Shakespeare’s stories of power do more than retell history
By Charlotte Scott
What can Shakespeare’s studies of power and politics tell us about the present? Dr Charlotte Scott, of the University of London, explains why Shakespeare’s history plays, such as Richard III, continue to fascinate audiences today.
When Shakespeare moved to London in the late 1580s, the public theatre had only been in existence for about 15 years. The first purpose-built theatre (so-called after the Greek word, theatron, meaning ‘viewing place’) was erected in 1576 and was an almost instant success. Known simply as the Theatre, it was established by James Burbage, whose son Richard would become one of Shakespeare’s most prominent and successful actors. It began showing a range of performances largely developed from a religious tradition of plays, where stories from the Bible were re-enacted for the moral and spiritual edification of the audience. Beyond church plays, the private performances for the aristocracy, or the young lawyers at the Inns of Court, there was little in the way of Elizabethan ‘entertainment’. When Shakespeare arrived in the capital, however, he started work as an actor and quickly understood the huge potential of a developing industry.
Lord Pembroke’s Men
When Shakespeare joined the successful company of actors called Lord Pembroke’s Men (later the Lord Chamberlain’s Men), he started writing to an already very popular tradition – the history play. It was of great appeal to the public, since it provided an electric mix of chronicle history and moral commentary, telling familiar stories of the past with a theatrical relish that could exaggerate the villains and celebrate the heroes. In fact, history plays were central to the development of the stage hero, so that when Richard III, famous for his bloody and murderous journey to kingship, is finally vanquished, we, like the Elizabethans, celebrate that victory as good over evil. In this way, the history play became a powerful place to ask questions of the past, but also the present, such as what makes a good king, and what are the priorities of governance – warfare, economic stability, imperial expansion, religious security? In many ways, of course, these are the same questions we still ask of our politicians today.
The history plays
When Shakespeare began to write his history plays in the 1590s (numbering ten in all, including Henry VIII, or All is True, which he wrote much later in 1613) he did his research and he recounted the history that his audience knew. Largely consulting two main sources, Raphael Holinshed’s Chronicles On England, Scotland and Ireland (1577) and Edward Hall’s The Union of the Two Noble and Illustre Families of Lancaster and York (1548), Shakespeare dramatised the struggles for power and precedent that had dominated English history over the period known as the Wars of the Roses (1455-1485). Yet great drama is about more than re-telling a story: it is about making that story affect you so that you confront questions about who you are and what you feel. Great stories are about surprises, as well, but not necessarily in action – although Shakespeare would surprise us with sudden narrative changes, too, as when he wrote King Lear. But not all of Shakespeare’s twists are so obvious: in Richard III, for example, that most notorious of kings, who had his young nephews brutally murdered in their beds, Shakespeare develops something different. Most people who had gone to see the play in the mid-1590s would have known what to expect: the story of a ‚foul bunch-back’d toad’ murder his way to monarchy. What they would not have expected, however, was to like him.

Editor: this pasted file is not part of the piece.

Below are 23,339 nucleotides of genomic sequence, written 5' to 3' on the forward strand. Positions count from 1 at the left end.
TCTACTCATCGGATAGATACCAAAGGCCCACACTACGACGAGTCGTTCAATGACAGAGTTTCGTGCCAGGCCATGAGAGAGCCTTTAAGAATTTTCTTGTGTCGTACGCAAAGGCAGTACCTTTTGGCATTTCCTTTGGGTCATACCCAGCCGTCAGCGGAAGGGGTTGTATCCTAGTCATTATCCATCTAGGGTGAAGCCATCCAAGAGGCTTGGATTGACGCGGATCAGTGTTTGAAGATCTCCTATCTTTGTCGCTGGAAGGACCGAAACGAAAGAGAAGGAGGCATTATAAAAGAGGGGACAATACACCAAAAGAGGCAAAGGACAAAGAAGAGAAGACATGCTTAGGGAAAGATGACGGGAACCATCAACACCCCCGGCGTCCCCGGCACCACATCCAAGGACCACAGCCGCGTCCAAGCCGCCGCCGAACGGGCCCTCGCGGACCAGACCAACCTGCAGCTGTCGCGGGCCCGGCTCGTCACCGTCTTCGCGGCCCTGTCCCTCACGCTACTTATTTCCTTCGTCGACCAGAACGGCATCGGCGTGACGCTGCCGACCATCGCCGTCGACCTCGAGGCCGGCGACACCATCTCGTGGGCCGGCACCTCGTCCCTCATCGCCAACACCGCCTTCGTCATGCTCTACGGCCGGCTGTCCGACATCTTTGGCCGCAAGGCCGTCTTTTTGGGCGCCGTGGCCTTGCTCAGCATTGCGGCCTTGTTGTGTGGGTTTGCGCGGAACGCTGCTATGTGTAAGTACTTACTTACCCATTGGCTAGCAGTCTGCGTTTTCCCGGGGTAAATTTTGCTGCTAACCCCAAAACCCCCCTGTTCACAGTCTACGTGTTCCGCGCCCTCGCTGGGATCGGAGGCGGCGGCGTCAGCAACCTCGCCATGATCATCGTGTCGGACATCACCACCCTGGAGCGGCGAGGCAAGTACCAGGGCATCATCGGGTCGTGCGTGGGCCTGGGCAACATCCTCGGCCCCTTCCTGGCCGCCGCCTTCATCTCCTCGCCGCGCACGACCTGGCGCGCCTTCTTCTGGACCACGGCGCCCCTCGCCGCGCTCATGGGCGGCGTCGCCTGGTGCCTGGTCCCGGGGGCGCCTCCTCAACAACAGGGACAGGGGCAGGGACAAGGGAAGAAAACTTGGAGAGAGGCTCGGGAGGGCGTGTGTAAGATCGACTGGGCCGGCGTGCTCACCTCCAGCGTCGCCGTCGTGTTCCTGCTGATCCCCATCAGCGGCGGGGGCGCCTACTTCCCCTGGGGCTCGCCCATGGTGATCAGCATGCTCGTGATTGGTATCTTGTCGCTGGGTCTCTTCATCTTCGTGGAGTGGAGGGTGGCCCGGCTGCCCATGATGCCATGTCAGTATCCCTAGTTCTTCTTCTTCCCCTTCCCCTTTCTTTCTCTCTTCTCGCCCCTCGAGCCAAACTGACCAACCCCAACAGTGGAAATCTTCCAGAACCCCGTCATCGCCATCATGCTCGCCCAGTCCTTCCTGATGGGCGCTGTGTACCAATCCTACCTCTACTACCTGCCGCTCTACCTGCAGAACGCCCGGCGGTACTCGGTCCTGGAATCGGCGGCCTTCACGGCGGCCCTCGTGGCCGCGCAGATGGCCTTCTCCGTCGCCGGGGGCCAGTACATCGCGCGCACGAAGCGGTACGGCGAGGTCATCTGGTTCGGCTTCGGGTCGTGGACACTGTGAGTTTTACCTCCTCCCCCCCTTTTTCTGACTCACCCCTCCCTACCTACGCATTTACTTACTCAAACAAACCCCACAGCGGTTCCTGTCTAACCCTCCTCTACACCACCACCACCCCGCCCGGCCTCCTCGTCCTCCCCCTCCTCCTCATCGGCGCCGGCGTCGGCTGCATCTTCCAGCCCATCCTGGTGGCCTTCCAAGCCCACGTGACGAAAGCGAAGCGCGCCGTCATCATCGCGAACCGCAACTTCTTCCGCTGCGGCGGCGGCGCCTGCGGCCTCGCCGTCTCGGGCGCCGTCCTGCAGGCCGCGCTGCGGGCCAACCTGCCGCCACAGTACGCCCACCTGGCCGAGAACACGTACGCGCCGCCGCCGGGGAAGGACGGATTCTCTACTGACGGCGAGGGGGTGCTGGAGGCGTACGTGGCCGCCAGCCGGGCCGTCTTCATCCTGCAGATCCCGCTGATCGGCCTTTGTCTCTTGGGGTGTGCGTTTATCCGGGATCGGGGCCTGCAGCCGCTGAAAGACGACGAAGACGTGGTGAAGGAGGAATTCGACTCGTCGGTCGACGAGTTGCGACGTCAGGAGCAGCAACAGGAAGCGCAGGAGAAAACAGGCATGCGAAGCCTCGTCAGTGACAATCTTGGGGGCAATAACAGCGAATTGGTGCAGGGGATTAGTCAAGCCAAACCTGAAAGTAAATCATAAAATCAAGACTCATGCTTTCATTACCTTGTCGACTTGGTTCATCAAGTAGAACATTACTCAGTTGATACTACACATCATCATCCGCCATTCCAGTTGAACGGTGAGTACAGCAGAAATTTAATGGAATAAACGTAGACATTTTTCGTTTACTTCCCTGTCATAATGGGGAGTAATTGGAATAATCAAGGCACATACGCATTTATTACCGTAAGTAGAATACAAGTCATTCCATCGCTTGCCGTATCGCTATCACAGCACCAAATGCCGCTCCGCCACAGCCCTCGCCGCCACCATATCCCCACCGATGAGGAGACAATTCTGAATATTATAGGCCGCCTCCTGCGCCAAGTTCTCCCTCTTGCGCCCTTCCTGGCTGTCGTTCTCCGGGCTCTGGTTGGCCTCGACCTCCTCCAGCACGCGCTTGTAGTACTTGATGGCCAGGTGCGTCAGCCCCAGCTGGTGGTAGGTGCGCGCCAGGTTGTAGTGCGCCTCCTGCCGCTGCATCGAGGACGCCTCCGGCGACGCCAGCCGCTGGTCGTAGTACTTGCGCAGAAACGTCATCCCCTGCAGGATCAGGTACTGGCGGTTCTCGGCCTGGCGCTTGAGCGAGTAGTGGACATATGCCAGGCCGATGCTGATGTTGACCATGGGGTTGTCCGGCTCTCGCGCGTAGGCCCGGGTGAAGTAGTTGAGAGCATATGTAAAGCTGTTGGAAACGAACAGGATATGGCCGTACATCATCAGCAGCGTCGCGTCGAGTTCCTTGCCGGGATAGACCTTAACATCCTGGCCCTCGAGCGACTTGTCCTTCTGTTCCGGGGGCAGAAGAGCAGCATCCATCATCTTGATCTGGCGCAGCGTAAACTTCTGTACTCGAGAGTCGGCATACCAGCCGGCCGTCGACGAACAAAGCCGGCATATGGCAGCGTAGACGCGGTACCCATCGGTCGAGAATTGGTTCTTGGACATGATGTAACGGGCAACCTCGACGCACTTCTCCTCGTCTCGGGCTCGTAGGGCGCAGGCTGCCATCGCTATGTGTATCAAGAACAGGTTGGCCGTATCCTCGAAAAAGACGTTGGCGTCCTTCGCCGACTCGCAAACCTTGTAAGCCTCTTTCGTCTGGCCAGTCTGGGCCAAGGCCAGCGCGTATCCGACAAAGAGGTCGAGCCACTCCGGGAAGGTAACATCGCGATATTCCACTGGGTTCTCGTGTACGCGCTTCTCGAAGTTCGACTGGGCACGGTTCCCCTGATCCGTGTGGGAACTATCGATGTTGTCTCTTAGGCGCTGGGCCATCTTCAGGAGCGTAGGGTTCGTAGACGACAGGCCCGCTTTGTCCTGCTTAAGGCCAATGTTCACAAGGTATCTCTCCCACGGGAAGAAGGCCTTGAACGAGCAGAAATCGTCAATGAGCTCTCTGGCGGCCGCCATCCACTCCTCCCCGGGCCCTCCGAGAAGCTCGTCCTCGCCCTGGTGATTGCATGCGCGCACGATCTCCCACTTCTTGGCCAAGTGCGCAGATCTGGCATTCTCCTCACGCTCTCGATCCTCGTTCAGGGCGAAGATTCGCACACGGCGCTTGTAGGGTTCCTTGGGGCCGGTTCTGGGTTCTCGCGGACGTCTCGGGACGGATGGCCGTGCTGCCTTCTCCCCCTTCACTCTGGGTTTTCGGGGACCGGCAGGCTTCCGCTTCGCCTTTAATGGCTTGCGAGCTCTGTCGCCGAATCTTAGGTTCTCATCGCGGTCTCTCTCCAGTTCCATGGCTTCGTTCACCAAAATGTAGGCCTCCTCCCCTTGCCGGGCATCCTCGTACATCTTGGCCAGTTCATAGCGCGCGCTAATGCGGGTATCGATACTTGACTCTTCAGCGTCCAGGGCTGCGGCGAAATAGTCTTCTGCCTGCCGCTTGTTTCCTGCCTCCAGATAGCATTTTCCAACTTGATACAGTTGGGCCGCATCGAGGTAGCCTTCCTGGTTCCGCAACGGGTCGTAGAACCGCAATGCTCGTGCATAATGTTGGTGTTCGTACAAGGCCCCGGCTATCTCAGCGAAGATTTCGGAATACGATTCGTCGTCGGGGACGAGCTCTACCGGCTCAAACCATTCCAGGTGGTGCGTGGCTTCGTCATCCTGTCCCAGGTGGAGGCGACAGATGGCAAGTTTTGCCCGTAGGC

Shakespeare’s greatest dramas endure precisely because he asks us to put ourselves in other people’s positions. All theatre is about empathy, and all enduring theatre is about the extent to which such empathy makes us question who we are and what we would have done in certain situations. We do not approve of Richard’s homicidal behaviour, nor do we celebrate it, but there is a part of everyone who is on his side. This is Shakespeare’s great gift. Whatever stories Shakespeare takes on, and however many times they may have been told, he always surprises us because he makes us rethink our expectations and our prejudices, even within the context of our own moral traditions. At the end of Henry VI, Part 3, which relates events leading up to Richard III, Shakespeare has Richard, at this point the Duke of Gloucester, admit:
Then since the heavens have shaped my body so,
Let hell make crooked my mind to answer it.
I had no father, I am like no father;
I have no brother, I am like no brother;
And this word, “love”, which greybeards call divine,
Be resident in other men like one another
And not in me – I am myself alone (5.6.78-84)
We know that Richard does, of course, have a father and also a brother; but what this speech tells us is something much more: he is isolated and therefore feels incapable of either love or kinship. ‘I am myself alone’ is one of the greatest revelations of villainy precisely because Richard denies any social responsibility or the bonds of community. But because he speaks so directly, eloquently and painfully, he is not, in fact, alone. Whether we want to be or not, we are with Richard, and it is entirely thanks to Shakespeare that we are.
This is an edited version of an article by Dr Charlotte Scott which was published on the British Council’s Voices Magazine blog in April 2016.. Dr Charlotte Scott is Senior Lecturer in Shakespeare at Goldsmiths, University of London.